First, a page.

Note: This is a guest post by Richard Barth, CEO and President of the KIPP FoundationMathematica
In his inaugural post for this blog, Robert Slavin wrote, “We did not manage our way to the moon, we invented our way to the moon.” I hear echoes of this statement throughout my work. Like other national charter school leaders, I am committed to making sure innovation can blossom and spread, throughout our own network and public schools nationwide.

But along with innovation we must insist on research and results. Across the 31 KIPP regions nationally, for example, we give schools autonomy to innovate as they see fit, as long as they can demonstrate that they are producing results for our students.

So how does a charter network like ours make sure schools are producing results? Not only do we assess our own schools on a regular basis, with publications like our yearly Report Card, but we also make a practice of inviting independent researchers to evaluate our results.

By building a solid body of evidence for what works–including independent reports about student achievement in our schools–we are able to set and maintain a high bar for achievement in our schools. The evidence then helps us build on what is working and to make adjustments where the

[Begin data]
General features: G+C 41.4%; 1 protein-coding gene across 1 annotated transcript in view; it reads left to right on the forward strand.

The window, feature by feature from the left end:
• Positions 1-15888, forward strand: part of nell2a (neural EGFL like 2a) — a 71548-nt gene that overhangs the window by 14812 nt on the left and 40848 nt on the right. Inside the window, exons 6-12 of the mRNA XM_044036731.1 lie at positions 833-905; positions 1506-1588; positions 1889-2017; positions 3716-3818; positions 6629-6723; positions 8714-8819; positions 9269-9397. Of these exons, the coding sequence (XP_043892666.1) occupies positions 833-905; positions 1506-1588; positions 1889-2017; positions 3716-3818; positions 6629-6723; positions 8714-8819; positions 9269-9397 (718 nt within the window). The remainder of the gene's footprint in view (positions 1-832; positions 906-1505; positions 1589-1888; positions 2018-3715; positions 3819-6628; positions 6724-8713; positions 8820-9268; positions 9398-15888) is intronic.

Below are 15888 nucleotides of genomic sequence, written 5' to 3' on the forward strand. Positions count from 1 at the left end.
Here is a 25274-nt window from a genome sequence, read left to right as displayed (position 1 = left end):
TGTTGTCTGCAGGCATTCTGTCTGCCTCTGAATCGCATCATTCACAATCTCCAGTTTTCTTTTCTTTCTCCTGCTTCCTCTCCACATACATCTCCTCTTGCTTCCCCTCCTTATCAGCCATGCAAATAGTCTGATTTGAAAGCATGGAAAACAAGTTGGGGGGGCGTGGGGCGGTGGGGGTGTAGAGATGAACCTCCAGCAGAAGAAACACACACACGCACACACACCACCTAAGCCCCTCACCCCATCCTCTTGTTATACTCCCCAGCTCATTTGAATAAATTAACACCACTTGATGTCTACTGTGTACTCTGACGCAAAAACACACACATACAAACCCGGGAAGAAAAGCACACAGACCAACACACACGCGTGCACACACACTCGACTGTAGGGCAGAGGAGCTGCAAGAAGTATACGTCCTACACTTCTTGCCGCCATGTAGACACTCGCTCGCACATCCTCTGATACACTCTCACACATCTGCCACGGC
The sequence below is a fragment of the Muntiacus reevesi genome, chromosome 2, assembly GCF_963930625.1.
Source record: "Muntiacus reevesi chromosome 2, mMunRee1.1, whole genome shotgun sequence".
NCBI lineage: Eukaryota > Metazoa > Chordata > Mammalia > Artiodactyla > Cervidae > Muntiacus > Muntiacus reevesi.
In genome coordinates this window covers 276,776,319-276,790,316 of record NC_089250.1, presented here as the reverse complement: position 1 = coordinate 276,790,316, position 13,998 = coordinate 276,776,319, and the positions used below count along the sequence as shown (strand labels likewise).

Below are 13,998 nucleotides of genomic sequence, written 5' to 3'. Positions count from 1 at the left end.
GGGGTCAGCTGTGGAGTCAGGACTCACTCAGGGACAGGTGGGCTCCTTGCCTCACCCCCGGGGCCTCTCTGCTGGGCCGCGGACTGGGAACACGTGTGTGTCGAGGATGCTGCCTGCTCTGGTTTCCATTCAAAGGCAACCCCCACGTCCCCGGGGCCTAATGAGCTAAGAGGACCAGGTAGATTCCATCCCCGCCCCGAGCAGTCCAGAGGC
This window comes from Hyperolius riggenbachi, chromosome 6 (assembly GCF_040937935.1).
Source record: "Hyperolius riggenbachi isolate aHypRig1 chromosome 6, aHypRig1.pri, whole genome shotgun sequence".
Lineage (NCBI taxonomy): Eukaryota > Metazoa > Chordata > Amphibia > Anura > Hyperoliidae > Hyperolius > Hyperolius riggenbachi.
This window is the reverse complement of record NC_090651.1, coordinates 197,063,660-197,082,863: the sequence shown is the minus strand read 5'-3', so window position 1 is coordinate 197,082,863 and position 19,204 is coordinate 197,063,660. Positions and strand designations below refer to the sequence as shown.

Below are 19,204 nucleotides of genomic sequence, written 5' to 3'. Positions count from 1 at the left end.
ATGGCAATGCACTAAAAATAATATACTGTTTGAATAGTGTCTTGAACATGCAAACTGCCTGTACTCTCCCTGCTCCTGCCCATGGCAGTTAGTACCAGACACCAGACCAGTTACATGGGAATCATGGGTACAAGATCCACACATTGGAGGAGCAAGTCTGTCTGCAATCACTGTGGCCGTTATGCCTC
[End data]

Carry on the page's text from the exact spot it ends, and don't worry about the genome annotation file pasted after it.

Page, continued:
research has identified areas where we need to improve. For example, a study by Mathematica found that KIPP middle schools students make statistically significant gains in math and reading, even though students enter KIPP with lower average test scores than their neighboring peers in district schools. The same Mathematica report also found that KIPP schools are serving fewer special-education and Limited English Proficient (LEP), students than the average for neighboring district schools. This is a challenge for many charter schools and something we are making a priority throughout our network. So where we find we are doing well in both numbers of students served and their results -like the KIPP Academy Lynn near Boston, Mass., which is highlighted in a 2010 working paper from the National Bureau of Economic Research–we have an opportunity to zero in on what’s working and spread this news to our network and charter schools nationwide.

As more of our students move on to college, research can also help us keep tabs on how they are faring. We are just starting to examine the college completion rates of our students. In April we released our first-ever College Completion Report, which looked at the college graduation rates of KIPP’s earliest graduates from the mid-1990’s. Thirty-three percent of these KIPP students had finished college by their mid-twenties which is above the national average and four times the rate of their peers from low-income communities. This is far short of our goal of 75 percent, which is the average college completion rate for kids from affluent families.

By sharing these results we hope to encourage a national dialogue about how to improve college completion rates in America, especially among low income students. But we need school districts and charter school to start publicly reporting college completion rates fully–including those of eighth grade graduates, not just high school graduates or college freshmen, a practice that fails to give us a true picture.